Tuesday, June 11, 2019


Tom hosts Tuesday's Treasures.
Travel Tuesday
Our World Tuesday

Guest post by John, photos by us!
On our tour of France we visited champagne, wine and cognac producers where John took notes and offered to do these posts.

May 2019 - Epernay France


Centered on the towns of Reims (Rheims) and Epernay, is the most northern of France's major vineyards.


Unlike most of the best French wines, champagnes are blended in order to produce either non vintage champagnes (blended from different years) or vintage champagne, blended from wines of the same harvest. 

Consequently, since the quality of the champagne ultimately depends on a balance between the quality of the grapes and the skill of the blenders, champagnes are also ranked and promoted by producer not by any more finely delimited appellations.

Many people use the term Champagne as a generic term for sparkling wine but in some countries, it is illegal to label any product Champagne unless it both comes from the Champagne region and is produced under the rules of the appellation. Specifically, in the EU countries, only sparkling wine which comes from the Champagne region of France can be legally labelled as Champagne. 

Where EU law applies, this alcoholic drink is produced from grapes grown in the Champagne region of France following rules that demand, among other things, secondary fermentation of the wine in the bottle to create carbonation, specific vineyard practices, sourcing of grapes exclusively from specific parcels in the Champagne appellation and specific pressing regimes unique to the region. Primarily, the grapes Pinot Noir, Pinot Meunier, and Chardonnay are used in the production of almost all Champagne, but a tiny amount of pinot blanc, pinot gris, arbane, and petit meslier are vinified as well. Champagne appellation law allows only grapes grown according to appellation rules in specifically designated plots within the appellation to be used in the production of Champagne.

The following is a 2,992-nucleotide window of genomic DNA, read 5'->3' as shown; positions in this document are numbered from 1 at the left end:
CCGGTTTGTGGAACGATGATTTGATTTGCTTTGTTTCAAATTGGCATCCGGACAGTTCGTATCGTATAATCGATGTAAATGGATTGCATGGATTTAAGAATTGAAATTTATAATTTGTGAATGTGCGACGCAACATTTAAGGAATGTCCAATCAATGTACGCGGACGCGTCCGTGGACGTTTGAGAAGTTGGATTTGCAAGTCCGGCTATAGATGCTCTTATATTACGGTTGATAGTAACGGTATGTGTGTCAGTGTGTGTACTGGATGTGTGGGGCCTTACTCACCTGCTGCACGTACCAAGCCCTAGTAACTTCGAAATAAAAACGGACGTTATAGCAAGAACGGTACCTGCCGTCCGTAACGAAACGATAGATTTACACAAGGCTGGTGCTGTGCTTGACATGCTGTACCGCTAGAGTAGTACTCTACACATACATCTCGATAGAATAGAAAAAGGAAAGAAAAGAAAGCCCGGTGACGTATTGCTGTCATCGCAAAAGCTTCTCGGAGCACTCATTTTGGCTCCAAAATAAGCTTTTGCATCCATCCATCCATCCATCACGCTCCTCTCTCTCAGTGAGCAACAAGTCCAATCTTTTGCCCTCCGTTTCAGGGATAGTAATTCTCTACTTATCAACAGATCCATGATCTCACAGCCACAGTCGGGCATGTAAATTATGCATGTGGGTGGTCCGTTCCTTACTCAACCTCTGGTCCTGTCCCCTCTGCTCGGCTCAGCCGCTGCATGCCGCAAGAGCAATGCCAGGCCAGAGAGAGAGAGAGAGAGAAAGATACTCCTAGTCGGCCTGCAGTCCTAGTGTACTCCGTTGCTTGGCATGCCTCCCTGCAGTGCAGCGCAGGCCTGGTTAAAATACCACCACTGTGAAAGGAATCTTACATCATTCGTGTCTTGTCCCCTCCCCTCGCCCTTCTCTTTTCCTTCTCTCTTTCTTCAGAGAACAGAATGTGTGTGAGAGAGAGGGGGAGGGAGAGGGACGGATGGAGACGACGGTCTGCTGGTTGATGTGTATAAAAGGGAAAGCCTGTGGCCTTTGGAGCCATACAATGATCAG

Definition of “BRUT”

The ripeness of the grapes and the amount of sugar added after the second fermentation—dosage—varies and will affect the amount of sugar remaining in the Champagne when bottled for sale, and hence the sweetness of the finished wine. Wines labeled Brut Zero, more common among smaller producers, have no added sugar and will usually be very dry, with less than 3 grams of residual sugar per litre in the finished wine. The following terms are used to describe the sweetness of the bottled wine:

  • Extra Brut (less than 6 grams of residual sugar per litre
  • Brut (less than 12 grams)
  • Extra Dry (between 12 and 17 grams
  • Sec (between 17 and 32 grams)
  • Demi-sec (between 32 and 50 grams)
  • Doux (50 grams)

The most common style today is Brut, although throughout the 19th century and into the early 20th century Champagne was generally much sweeter than it is and drank as dessert wines.


Épernay is a commune in the Marne department in northern France. Épernay is located some 130 km north-east of Paris on the main line of the Eastern railway to Strasbourg. The town sits on the left bank of the Marne at the extremity of the Cubry valley which crosses it. It is a sub-prefecture of the department and seat of an arrondissement.

Épernay is best known as the principal "entrepôt" for champagne wines, which are bottled and kept in large cellars built into the limestone rock on which the town is built. The production of the equipment and raw materials used in the champagne industry is a major source of local employment.

Brewing and sugar refinery and the production of hats and caps, are also major industries.

Mercier Champagne Vineyards in Eparnay

In the heart of France’s Champagne country, Mercier has always had strong ties to Paris. In 1871, as soon as the cellars were built, a direct railway line transported the wine to the City of Light. And the connection went both ways, as Mercier’s reputation meant that it was always welcoming champagne lovers to the rolling hills of its vineyards. In 1904 a Paris-to-Epernay auto race was established, with the spectacular finish line located on the Avenue de Champagne, right in front of Mercier’s doorstep.